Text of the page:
Can You Terminate a Dog’s Pregnancy?

Yes, it is possible to terminate a dog’s pregnancy. There are different dog abortion options for pregnant dogs. Based on their nature, dog abortion methods are classified as surgical and medical.

However, before you decide to terminate the dog’s pregnancy, it is advisable to consult with your vet on the procedure – its risks and ethical aspects. The vet will help you make the best and most informed decision.

Why Would a Dog Need an Abortion?

There are several reasons why a dog might need an abortion – some concern the dog’s health, and others are ethical.

Here are the reasons canine pregnancy should be ended:

  • Unwanted Mating. Mismating results in unwanted pregnancies and puppies the owner is not ready to care for. In such cases, the puppies may end up in the streets or shelters. To avoid this scenario, a dog owner may decide on an abortion.
  • Risky Pregnancy. If a female dog has a chronic condition that makes pregnancy risky, it is best to consider dog abortion. Spontaneous abortion is more dangerous than abortion in proper medical settings.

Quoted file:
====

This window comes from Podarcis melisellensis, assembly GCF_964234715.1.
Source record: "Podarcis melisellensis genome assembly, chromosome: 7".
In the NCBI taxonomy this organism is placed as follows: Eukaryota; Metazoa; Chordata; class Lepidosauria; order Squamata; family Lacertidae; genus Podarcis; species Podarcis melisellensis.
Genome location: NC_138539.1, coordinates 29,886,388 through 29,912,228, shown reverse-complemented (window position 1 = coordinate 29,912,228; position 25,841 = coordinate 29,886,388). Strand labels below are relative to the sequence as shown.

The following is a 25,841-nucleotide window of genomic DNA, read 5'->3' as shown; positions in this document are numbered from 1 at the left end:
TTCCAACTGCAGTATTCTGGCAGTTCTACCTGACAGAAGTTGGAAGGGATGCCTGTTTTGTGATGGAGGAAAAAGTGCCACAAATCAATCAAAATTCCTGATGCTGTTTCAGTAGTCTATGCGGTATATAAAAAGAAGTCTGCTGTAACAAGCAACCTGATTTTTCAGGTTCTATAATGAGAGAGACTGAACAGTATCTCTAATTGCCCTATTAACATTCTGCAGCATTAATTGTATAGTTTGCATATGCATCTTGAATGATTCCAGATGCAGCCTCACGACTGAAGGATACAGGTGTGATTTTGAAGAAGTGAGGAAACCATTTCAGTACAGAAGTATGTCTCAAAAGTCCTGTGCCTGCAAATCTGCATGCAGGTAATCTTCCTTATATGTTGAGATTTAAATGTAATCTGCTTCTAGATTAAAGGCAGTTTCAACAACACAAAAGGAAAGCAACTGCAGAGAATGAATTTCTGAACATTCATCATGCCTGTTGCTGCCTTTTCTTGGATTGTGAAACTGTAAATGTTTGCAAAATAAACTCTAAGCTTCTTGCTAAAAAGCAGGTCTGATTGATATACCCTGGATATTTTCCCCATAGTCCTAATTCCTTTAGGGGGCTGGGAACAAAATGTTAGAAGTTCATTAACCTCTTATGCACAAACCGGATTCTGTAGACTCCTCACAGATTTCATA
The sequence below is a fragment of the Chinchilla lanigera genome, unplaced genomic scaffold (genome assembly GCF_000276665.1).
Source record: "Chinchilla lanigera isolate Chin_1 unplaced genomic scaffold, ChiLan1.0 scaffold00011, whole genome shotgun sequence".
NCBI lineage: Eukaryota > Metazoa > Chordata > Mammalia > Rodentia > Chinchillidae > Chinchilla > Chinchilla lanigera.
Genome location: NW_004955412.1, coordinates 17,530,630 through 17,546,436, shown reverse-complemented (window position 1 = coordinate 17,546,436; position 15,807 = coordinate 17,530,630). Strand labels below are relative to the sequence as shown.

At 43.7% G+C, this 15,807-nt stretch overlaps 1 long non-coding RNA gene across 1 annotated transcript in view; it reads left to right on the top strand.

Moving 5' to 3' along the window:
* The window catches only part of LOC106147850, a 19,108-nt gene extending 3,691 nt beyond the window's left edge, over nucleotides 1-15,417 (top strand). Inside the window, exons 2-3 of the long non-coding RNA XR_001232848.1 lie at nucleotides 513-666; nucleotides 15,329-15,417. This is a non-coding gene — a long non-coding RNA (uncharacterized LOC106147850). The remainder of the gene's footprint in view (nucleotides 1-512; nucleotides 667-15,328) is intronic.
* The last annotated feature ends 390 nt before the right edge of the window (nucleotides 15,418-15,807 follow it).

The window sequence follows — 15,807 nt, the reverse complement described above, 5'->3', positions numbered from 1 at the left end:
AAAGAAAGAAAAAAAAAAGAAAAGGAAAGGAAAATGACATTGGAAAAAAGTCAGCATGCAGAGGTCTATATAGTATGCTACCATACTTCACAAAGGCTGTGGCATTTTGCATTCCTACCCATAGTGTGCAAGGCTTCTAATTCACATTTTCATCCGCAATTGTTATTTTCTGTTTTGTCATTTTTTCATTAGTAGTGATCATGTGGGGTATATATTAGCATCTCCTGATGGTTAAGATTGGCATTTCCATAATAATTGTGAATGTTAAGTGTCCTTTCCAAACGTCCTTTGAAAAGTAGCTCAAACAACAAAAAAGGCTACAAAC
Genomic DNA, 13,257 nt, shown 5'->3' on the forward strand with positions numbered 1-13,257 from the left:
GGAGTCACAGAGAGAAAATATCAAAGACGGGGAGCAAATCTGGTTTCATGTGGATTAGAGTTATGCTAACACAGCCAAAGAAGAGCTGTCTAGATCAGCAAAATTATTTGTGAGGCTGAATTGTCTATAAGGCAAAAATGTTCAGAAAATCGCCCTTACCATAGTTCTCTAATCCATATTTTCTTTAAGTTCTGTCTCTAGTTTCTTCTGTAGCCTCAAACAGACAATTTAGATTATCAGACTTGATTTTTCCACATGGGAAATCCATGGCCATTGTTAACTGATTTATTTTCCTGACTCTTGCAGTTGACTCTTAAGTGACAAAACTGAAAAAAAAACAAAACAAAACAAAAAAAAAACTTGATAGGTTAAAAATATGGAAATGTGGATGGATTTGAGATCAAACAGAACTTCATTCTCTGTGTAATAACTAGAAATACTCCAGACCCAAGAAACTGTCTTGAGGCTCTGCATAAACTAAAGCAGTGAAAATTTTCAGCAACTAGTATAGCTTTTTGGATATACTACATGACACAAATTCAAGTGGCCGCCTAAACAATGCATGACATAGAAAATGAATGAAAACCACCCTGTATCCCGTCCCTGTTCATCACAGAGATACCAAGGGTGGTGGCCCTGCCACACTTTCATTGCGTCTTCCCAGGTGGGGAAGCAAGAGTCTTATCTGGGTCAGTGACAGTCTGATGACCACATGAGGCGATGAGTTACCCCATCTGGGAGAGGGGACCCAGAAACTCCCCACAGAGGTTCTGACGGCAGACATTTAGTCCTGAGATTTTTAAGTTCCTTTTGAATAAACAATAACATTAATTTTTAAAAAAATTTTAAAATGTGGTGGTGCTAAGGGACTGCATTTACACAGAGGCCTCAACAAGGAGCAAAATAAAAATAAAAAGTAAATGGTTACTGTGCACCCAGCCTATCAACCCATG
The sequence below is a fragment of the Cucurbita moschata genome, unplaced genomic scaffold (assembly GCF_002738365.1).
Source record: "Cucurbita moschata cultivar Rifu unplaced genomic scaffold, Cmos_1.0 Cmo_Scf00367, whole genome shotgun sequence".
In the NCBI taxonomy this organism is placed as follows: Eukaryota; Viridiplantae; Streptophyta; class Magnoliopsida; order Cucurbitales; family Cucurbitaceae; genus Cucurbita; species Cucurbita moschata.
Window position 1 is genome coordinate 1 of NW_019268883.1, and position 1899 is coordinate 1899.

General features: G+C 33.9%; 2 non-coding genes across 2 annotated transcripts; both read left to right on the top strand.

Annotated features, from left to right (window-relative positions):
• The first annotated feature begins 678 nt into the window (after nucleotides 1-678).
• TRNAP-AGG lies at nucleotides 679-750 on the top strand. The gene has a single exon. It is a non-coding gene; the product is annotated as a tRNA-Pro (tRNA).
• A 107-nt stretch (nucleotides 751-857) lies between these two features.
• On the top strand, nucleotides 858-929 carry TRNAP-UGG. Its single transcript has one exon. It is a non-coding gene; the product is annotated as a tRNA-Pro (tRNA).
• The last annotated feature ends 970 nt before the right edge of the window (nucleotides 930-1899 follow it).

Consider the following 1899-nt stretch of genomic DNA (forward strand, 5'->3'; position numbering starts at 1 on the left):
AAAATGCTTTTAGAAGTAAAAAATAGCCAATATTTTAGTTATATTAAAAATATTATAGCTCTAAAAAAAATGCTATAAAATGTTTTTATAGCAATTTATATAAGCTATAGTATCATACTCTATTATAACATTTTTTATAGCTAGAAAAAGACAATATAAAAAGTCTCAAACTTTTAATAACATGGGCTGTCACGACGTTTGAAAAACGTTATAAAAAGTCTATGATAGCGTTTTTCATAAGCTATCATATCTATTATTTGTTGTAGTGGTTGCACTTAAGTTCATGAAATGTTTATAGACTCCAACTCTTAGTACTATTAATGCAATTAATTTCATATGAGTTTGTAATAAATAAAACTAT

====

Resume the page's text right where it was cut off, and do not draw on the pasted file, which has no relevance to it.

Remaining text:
• Possible Complications. If the female dog suffers from an issue that carrying a litter of puppies may worsen, pregnancy termination is advised. This may include dogs with a broken leg, hip dysplasia, or severe malnourishment.
  • Hereditary Conditions. Some dogs have conditions and diseases that can be passed on to their offspring. This is why responsible breeders exclude ill dogs from mating plans. But in the case of accidental mating, an abortion might be the best option.

However, unwanted mating is the most common cause pet owners seek dog abortion. Male dogs are naturally attracted to females in heat, and even if the pet parents are careful, there is a high risk of mismating.

How is a Dog Abortion Done?

How is a Dog Abortion Done

There are two main methods for termination of pregnancy in dogs – surgical and medical.

Surgical Dog Abortion. The surgical method is permanent as it involves ovariohysterectomy, or in simple words, spaying the dog while pregnant.

The procedure is more complicated than the routine spay – the dog’s ovaries are more fragile, and the uterus’ blood vessels larger. Also, for some veterinarians, this is not ethical for dogs in late pregnancy with already well-developed fetuses.

Medical Dog Abortion. The medical methods are based on the use of abortifacients or meds that can disrupt the gestation process and trigger dog abortion. There are several protocols that can be used: